Along with bands such as Deerhoof, Deerhunter and Abe Vigoda, Women are a guitarists’ band. Like many indie rock fans, I fell hard for their first self-titled album and its standout track, the Beach Boys-ish “Black Rice,” when it came out in 2008. But it was 2010’s Public Strain that made it clear Women were a force with which to be reckoned. You could see it in the fire they put into songs like the spindly “Heat Distraction,” with its agitated time signature, or the washes of feedback they layered over songs which, at their core, were well-written guitar pop songs in the vein of the aforementioned Beach Boys, The Beatles and the Phil Spector bunch, such as the beautiful “Narrow With the Hall.”
 
Few bands are able to command as much power — and seem so head-spinningly new using familiar components — as Women. For a band such as theirs which has seemed to see its fair share of hardship and not as much due paid as less-deserving bands, they’ve given fans a lot already, and I hope they are able to continue on. In the time being, our thoughts go to the family and the band.

Dennis Hopper 1936 - 2010

Posted by Billyjam, May 29, 2010 11:50am | Post a Comment
Dennis Hopper

We lost another great today. Actor/director/artist Dennis Hopper died earlier today (May 29th) at his home of complications from prostate cancer after battling it since last fall. He was 74. Hopper came to fame as the director, co-writer and costar (opposite Peter Fonda) of the 1969 low-budget, drug-fueled film Easy Rider, that was a landmdennis hopperark for the counterculture and a surprise hit. He made his screen acting debut over a decade earlier in 1955's Rebel Without A Cause playing a rival high-school gang member opposite James Dean.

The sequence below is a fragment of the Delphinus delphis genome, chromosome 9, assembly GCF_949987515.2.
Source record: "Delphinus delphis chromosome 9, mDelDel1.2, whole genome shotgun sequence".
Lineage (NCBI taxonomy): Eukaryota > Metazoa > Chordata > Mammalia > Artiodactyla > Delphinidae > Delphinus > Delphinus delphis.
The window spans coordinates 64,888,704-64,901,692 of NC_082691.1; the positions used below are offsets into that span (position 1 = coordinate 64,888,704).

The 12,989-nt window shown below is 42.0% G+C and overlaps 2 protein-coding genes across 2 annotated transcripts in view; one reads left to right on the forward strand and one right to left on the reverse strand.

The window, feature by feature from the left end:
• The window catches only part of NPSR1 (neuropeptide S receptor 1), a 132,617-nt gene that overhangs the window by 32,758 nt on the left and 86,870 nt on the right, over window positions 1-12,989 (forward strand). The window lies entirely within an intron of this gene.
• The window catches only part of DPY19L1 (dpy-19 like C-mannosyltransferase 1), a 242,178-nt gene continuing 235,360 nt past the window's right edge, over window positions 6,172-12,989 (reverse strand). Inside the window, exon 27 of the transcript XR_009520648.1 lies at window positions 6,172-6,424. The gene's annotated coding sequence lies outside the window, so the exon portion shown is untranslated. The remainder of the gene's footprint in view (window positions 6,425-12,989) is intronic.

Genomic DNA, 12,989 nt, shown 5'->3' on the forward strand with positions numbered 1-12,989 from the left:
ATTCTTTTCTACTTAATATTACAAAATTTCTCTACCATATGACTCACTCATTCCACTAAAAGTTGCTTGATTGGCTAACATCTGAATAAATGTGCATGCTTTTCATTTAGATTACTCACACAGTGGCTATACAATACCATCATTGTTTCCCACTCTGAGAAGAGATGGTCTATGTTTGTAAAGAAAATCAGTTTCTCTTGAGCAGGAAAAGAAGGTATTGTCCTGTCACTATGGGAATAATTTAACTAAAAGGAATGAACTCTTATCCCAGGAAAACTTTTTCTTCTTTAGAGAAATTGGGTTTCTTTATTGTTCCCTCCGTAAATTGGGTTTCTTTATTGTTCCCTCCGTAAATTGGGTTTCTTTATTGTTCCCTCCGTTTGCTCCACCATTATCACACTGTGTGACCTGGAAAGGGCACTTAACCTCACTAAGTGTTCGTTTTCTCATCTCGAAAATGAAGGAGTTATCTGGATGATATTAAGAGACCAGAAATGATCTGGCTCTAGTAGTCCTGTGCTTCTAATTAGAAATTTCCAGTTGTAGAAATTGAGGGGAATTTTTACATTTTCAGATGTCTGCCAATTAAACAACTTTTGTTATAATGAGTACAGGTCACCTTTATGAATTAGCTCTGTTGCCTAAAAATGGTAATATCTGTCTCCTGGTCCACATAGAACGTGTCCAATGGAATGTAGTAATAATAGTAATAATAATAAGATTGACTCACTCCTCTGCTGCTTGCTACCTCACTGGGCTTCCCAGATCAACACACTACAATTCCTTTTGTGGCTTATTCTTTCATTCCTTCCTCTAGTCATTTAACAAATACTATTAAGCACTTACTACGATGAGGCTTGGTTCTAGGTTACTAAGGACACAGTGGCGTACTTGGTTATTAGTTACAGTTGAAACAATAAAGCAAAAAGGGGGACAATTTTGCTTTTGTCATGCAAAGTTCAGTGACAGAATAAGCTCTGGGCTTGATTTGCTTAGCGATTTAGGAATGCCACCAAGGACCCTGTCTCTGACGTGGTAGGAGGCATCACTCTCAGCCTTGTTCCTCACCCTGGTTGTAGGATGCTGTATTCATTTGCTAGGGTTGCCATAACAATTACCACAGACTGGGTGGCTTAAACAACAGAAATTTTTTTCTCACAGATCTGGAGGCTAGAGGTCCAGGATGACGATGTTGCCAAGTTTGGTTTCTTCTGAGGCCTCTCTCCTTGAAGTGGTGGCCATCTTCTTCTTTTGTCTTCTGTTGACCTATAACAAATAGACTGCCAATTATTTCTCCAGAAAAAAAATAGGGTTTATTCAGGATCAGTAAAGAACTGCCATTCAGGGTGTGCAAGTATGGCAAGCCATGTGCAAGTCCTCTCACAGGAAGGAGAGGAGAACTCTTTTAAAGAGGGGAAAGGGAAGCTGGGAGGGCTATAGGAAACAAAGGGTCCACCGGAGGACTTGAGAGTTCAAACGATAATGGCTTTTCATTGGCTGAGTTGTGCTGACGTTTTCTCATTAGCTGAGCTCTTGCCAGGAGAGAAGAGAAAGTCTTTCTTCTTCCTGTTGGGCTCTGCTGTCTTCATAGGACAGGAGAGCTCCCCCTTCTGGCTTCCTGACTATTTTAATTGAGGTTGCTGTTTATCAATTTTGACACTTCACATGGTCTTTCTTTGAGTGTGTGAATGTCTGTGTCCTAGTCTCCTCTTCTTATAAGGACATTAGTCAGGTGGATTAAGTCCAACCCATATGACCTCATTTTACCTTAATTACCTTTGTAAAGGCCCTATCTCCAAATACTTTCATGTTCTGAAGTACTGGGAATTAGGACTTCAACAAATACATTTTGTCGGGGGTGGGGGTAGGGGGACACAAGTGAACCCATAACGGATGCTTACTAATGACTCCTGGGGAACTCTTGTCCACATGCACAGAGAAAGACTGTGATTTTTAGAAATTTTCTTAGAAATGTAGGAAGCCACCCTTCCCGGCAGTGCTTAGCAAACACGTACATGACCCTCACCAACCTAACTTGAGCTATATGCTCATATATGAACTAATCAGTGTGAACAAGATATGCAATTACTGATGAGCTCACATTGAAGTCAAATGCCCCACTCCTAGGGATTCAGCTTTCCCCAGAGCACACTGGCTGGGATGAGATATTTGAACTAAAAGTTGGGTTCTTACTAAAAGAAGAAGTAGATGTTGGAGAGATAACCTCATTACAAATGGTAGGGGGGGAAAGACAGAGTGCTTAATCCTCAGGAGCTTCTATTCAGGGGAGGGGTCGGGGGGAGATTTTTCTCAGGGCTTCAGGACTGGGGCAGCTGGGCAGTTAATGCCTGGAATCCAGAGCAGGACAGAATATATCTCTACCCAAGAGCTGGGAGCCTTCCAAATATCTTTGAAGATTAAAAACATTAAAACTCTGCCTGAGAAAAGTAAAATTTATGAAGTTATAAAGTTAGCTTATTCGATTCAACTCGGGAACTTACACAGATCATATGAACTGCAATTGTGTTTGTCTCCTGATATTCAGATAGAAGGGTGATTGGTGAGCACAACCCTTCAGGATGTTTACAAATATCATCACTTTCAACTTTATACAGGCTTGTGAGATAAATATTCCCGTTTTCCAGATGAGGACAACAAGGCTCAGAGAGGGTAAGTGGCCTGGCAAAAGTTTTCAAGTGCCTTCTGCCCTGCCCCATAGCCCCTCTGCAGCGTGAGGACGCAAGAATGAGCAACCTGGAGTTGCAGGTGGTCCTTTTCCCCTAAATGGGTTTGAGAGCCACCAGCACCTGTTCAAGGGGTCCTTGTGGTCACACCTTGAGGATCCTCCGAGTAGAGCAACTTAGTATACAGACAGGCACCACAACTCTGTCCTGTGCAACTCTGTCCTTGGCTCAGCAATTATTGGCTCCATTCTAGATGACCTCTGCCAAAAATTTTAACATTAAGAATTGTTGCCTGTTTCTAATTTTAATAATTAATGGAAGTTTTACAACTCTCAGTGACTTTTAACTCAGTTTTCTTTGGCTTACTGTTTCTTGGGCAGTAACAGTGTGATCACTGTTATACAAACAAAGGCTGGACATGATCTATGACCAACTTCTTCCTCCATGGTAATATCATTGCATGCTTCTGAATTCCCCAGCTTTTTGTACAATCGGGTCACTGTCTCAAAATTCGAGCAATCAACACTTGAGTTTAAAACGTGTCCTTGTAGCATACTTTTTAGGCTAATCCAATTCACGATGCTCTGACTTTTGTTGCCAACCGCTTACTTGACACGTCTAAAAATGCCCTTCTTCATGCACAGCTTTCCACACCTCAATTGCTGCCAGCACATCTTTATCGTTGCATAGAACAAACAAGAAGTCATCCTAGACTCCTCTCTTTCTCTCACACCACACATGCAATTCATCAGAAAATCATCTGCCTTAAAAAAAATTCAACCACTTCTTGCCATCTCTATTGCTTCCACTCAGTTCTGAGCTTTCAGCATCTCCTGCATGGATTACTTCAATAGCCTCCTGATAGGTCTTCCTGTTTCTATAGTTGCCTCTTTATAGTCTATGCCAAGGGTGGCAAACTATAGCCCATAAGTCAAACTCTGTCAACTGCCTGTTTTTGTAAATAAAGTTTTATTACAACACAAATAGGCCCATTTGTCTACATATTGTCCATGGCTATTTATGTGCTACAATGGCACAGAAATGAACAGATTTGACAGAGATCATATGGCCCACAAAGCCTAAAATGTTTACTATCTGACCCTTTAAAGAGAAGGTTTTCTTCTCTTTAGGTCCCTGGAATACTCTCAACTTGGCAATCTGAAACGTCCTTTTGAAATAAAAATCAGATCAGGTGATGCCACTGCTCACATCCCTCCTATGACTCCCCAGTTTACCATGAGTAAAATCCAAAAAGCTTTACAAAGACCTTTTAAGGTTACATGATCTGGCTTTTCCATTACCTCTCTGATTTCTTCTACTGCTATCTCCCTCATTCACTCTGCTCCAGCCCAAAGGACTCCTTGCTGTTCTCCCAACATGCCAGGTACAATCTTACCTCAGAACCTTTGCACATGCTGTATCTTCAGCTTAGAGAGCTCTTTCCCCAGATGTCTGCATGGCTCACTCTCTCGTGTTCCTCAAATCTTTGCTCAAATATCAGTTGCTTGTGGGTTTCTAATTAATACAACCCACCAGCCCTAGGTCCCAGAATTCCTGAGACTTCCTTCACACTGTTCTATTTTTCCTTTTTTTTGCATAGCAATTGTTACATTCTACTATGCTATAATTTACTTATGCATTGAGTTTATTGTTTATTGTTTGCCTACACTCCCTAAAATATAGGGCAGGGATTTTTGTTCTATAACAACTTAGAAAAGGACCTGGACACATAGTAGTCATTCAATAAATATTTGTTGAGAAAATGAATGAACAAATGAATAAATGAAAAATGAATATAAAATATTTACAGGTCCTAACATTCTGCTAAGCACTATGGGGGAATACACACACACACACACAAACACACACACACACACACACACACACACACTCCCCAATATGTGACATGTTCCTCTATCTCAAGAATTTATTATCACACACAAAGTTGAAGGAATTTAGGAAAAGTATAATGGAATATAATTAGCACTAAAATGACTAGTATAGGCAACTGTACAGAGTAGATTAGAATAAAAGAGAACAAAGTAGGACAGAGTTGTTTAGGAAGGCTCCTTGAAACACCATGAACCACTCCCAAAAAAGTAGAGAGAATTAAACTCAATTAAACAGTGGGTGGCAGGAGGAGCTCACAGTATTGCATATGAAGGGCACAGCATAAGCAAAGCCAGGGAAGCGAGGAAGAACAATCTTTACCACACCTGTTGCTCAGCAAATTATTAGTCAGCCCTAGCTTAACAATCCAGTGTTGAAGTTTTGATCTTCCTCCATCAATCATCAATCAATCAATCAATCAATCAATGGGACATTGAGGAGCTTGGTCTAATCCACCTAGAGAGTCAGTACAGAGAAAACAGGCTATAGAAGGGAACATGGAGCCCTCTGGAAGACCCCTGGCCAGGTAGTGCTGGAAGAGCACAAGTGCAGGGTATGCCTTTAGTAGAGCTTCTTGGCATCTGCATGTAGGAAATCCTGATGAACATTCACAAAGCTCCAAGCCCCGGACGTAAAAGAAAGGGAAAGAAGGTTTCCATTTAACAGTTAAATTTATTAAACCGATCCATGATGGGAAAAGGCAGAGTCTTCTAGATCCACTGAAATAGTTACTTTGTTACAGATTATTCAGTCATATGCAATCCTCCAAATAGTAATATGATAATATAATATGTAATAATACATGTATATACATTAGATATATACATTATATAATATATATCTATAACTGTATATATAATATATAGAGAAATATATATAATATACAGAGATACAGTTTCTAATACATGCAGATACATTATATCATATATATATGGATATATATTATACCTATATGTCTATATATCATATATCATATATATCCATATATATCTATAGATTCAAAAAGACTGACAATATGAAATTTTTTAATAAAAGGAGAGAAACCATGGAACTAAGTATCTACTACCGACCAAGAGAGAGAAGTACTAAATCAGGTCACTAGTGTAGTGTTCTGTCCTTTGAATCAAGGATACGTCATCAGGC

Hopper didn't only play a hard drinking, drug imbibing individual on film. The actor, whose hard partying alcohol and drug reputation preceded him for many years, had his ups-and-downs in Hollywood as a direct result. Not surprising considering that, by his own admission, for one long extended lost weekend that lasted five years, he was consuming on average three grams of coke, a half a gallon of rum, plus a case of beer every day.

But after getting his life back on track his career enjoyed a resurgence. Following being out of the Hollywood spotlight, a newly sobered up Hopper returned to his former glory in 1986 for his Oscar nominated role in Hoosiers, followed that same year by his amazing role as the twisted & deranged character Frank Booth in David Lynch's Blue Velvet (check out the brilliant yet disturbing clip below).

In all, Hopper appeared in well over a hundred different films, including (in no particular order) Apocalypse Now, Giant, True Romance, Cool Hand Luke, Hang 'Em High, True Grit, The American Friend, Rumble Fish, Speed, and River's Edge. Look for these and other Hopper films on DVD at Amoeba Music. Below are some select Hopper movie clips. And check the nice career-long photo dedication to Dennis Hopper on the Washington Post's website.

Continue reading...

Michelangelo Antonio Dead

Posted by Eric Brightwell, July 31, 2007 10:05pm | Post a Comment
Michelangelo Antonioni died yesterday. He was partially paralyzed by a stroke in 1985 and unable to speak for the last 22 years.

 

He began his career in the 1930s but really began to make a name for himself in the 1950s. While his peers made gritty, immediate neo-realist films focusing on social issues and the struggles of the poor, Antonioni used film to examine the space between bourgeois characters with a highly refined and stylized directorial aesthetic.


In 1960 he released L'Avventura starring the iconic Monica Vitti. It was a radical departure from European film before it. The film remains an amazing depiction and evocation of alienation and dread. Its title is seemingly ironic (although "avventura" also means "fling," apparently, in addition to "adventure").